I'm a mole, innit.

Photo: Getty Images
Show Hide image

Why are boundary changes bad for Labour?

New boundaries, a smaller House of Commons and the shift to individual electoral registration all tilt the electoral battlefield further towards the Conservatives. Why?

The government has confirmed it will push ahead with plans to reduce the House of Commons to 600 seats from 650.  Why is that such bad news for the Labour Party? 

The damage is twofold. The switch to individual electoral registration will hurt Labour more than its rivals. . Constituency boundaries in Britain are drawn on registered electors, not by population - the average seat has around 70,000 voters but a population of 90,000, although there are significant variations within that. On the whole, at present, Labour MPs tend to have seats with fewer voters than their Conservative counterparts. These changes were halted by the Liberal Democrats in the coalition years but are now back on course.

The new, 600-member constituencies will all but eliminate those variations on mainland Britain, although the Isle of Wight, and the Scottish island constituencies will remain special cases. The net effect will be to reduce the number of Labour seats - and to make the remaining seats more marginal. (Of the 50 seats that would have been eradicated had the 2013 review taken place, 35 were held by Labour, including deputy leader Tom Watson's seat of West Bromwich East.)

Why will Labour seats become more marginal? For the most part, as seats expand, they will take on increasing numbers of suburban and rural voters, who tend to vote Conservative. The city of Leicester is a good example: currently the city sends three Labour MPs to Westminster, each with large majorities. Under boundary changes, all three could become more marginal as they take on more wards from the surrounding county. Liz Kendall's Leicester West seat is likely to have a particularly large influx of Tory voters, turning the seat - a Labour stronghold since 1945 - into a marginal. 

The pattern is fairly consistent throughout the United Kingdom - Labour safe seats either vanishing or becoming marginal or even Tory seats. On Merseyside, three seats - Frank Field's Birkenhead, a Labour seat since 1950, and two marginal Labour held seats, Wirral South and Wirral West - will become two: a safe Labour seat, and a safe Conservative seat on the Wirral. Lillian Greenwood, the Shadow Transport Secretary, would see her Nottingham seat take more of the Nottinghamshire countryside, becoming a Conservative-held marginal.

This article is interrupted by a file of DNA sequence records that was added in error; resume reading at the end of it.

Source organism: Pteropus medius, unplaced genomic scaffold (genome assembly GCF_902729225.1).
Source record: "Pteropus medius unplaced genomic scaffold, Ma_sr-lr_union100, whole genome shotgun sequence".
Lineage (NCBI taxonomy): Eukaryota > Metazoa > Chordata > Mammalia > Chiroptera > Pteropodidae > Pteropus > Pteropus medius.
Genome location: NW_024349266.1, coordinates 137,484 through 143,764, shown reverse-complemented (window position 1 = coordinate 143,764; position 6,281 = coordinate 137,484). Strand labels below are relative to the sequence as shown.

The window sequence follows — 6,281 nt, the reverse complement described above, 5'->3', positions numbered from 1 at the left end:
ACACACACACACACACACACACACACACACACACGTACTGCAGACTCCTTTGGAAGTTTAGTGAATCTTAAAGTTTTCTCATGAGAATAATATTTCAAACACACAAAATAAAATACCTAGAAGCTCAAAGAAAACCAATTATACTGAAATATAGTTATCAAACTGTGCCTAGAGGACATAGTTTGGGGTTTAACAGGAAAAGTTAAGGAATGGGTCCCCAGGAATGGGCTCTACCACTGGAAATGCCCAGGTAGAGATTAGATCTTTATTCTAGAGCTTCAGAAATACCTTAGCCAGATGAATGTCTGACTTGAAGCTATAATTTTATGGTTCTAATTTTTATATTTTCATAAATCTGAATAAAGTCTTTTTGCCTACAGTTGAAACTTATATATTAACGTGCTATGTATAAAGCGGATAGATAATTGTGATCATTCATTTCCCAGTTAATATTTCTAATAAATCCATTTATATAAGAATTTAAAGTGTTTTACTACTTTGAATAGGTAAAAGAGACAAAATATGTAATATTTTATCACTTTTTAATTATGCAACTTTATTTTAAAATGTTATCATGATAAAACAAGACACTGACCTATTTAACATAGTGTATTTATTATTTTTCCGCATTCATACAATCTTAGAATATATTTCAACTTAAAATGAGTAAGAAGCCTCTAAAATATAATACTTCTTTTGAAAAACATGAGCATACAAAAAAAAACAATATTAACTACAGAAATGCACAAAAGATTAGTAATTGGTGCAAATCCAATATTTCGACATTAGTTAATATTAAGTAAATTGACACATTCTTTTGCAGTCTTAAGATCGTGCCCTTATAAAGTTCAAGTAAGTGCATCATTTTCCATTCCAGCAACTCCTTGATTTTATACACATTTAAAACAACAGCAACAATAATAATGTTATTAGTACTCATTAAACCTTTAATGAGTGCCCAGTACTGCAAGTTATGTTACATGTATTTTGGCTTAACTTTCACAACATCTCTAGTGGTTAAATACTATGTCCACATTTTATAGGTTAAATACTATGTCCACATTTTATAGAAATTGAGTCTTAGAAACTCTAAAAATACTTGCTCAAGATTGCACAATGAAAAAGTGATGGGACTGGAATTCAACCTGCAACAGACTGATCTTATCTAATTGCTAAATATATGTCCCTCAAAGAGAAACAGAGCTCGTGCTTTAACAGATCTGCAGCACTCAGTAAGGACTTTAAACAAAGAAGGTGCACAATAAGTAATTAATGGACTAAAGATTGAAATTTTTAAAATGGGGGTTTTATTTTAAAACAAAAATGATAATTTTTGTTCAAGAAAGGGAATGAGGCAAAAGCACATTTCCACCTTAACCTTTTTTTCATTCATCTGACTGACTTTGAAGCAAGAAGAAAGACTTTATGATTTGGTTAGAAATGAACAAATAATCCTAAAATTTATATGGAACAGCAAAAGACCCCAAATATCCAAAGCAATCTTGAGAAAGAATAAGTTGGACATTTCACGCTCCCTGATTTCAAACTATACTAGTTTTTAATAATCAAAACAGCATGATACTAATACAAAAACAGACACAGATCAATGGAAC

The traffic - at least in the 2013 review - was not entirely one-way. Jane Ellison, the Tory MP for Battersea, would find herself fighting a seat with a notional Labour majority of just under 3,000, as opposed to her current majority of close to 8,000. 

But the net effect of the boundary review and the shrinking of the size of the House of Commons would be to the advantage of the Conservatives. If the 2015 election had been held using the 2013 boundaries, the Tories would have a majority of 22 – and Labour would have just 216 seats against 232 now.

It may be, however, that Labour dodges a bullet – because while the boundary changes would have given the Conservatives a bigger majority, they would have significantly fewer MPs – down to 311 from 330, a loss of 19 members of Parliament. Although the whips are attempting to steady the nerves of backbenchers about the potential loss of their seats, that the number of Conservative MPs who face involuntary retirement due to boundary changes is bigger than the party’s parliamentary majority may force a U-Turn.

That said, Labour’s relatively weak electoral showing may calm jittery Tory MPs. Two months into Ed Miliband’s leadership, Labour averaged 39 per cent in the polls. They got 31 per cent of the vote in 2015. Two months into Tony Blair’s leadership, Labour were on 53 per cent of the vote. They got 43 per cent of the vote. A month and a half into Jeremy Corbyn’s leadership, Labour is on 31 per cent of the vote.  A Blair-style drop of ten points would see the Tories net 388 seats under the new boundaries, with Labour on 131. A smaller Miliband-style drop would give the Conservatives 364, and leave Labour with 153 MPs.  

On Labour’s current trajectory, Tory MPs who lose out due to boundary changes may feel comfortable in their chances of picking up a seat elsewhere. 

Stephen Bush is editor of the Staggers, the New Statesman’s political blog. He usually writes about politics.